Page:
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robertogreco : gaia   2

Conner Habib on Twitter: "13 I learned not just about science from Lynn, but a whole new way of thinking. One that allows me to stand back and see the big picture - G… https://t.co/hhQKBzfPTl"
"I learned not just about science from Lynn, but a whole new way of thinking. One that allows me to stand back and see the big picture - Gaia - and to lean forward and see the tiniest details - the microcosm.

She is one of the most brilliant visionaries of our time."



"1
I want to tell you about an amazing woman who changed my life, and who you need to know about if you don't already: biologist Lynn Margulis.

She died on this day, 6 years ago.
She was my main intellectual mentor in life, my friend, my second mom.

2
Lynn made quite a few major scientific discoveries.
She's best known for proving that organisms and cells that have nucleuses have symbiotic origins - that they originate from the coming together of different bacteria (and sometimes protoctists/protozoa)

3
She also discovered, with James Lovelock, that the Earth regulates itself quite a bit like an organism - particularly through the interactions of bacteria and the abiota (the non-living aspects of the environment). This is called the Gaia Theory or biogeochemistry.

4
She created a whole new theory of evolution, of which Lewis Thomas said, "Darwin was wrong, and Lynn Margulis is right." That theory is in her book Acquiring Genomes with co-author Dorion Sagan.

5
When offered potentially millions of dollars by the US govt to do research on bacteria that could help with defense, Lynn Margulis hung up on the phone on them. She said, "If it's not public, it's not science."

6
If you've heard anything about gut biomes, that is a direct result of Lynn's tireless work, yet she is rarely credited.

7
Lynn's theory of evolution came from rejecting the capitalistic cost-benefit analysis version of evolution adopted by ppl like Richard Dawkins (who has almost no lab experience comparatively). She rediscovered the science of symbiotic evolution, pioneered by Russian scientists.

8
She was well-versed in postmodern theory and studied philosophy. She was fond of saying, "the first thing scientists need to learn is that there's no objective truth."
She knew hundreds of Emily Dickinson poems by heart and lived in the house next to hers in Amherst.

9
She won just about every science award you could ever win, except the Nobel, which she no doubt would have won had she not died of a stroke on this day in 2011.

10
In spite of her being one of the most influential and profound minds of our time, she is often overshadowed by her late husband, Carl Sagan. He was a fine person, but nowhere near as arduous in his efforts or profound in his thinking as Lynn Margulis.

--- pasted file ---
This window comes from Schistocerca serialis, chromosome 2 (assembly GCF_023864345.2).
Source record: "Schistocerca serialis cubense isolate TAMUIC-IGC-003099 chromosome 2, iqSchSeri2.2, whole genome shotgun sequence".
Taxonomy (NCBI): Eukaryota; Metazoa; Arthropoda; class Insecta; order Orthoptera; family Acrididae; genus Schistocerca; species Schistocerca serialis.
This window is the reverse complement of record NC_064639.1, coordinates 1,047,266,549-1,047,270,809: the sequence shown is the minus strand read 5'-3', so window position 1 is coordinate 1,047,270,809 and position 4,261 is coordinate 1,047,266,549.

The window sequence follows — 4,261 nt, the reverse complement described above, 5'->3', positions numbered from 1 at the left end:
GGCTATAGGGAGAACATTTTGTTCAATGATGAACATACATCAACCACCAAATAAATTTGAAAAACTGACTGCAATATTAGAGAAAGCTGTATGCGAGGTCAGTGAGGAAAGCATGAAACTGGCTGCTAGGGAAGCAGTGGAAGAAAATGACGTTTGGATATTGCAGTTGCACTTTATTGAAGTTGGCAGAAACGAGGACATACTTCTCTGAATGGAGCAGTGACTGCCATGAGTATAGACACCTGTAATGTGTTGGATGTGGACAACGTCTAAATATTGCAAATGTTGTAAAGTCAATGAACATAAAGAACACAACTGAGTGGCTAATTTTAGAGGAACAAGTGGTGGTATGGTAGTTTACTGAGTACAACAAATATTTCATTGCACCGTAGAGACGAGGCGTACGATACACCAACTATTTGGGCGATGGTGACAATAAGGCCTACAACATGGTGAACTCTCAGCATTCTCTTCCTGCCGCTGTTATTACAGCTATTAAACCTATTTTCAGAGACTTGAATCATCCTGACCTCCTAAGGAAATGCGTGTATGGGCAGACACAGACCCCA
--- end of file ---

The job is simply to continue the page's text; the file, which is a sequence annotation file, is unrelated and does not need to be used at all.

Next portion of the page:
11
I approached her after I started my grad studies as an MFA student. Lynn tried to dismiss me at first. "What does this have to do with environmental evolution?" was the first thing she said to me.

12
"I want to take your classes," I said.
"Oh!"
She was thrilled that I was in the humanities&wanted to take science courses. I studied with her for three yrs.
She became my closest teacher. She took me to science conferences and gave me my most profound educational experiences.

13
I learned not just about science from Lynn, but a whole new way of thinking. One that allows me to stand back and see the big picture - Gaia - and to lean forward and see the tiniest details - the microcosm.
She is one of the most brilliant visionaries of our time.

14
Lynn was a huge supporter of my decision to be in gay porn. She was lustful and sexual and very much a proponent of sexual liberation.

15
Please join me in honoring this tremendous intellect today.
I wrote an essay summarizing her work shortly after her death. It's under my Birthname so that her colleagues would recognize me as the author.
Here it is: http://www.wildriverreview.com/lit/essays/lean-forward-stand-back/ "
lynnmargulis  zoominginandout  earth  perspective  connerhabib  details  systemsthinking  bigpicture  gaia  microcosm  science  andrekhalil  carlsagan  postodernism  philosophy  principles  bacteria  evolution  richarddawkins  charlesdarwin  doriansagan 
november 2017 by robertogreco
Barbarism or Barbarism? | Public Seminar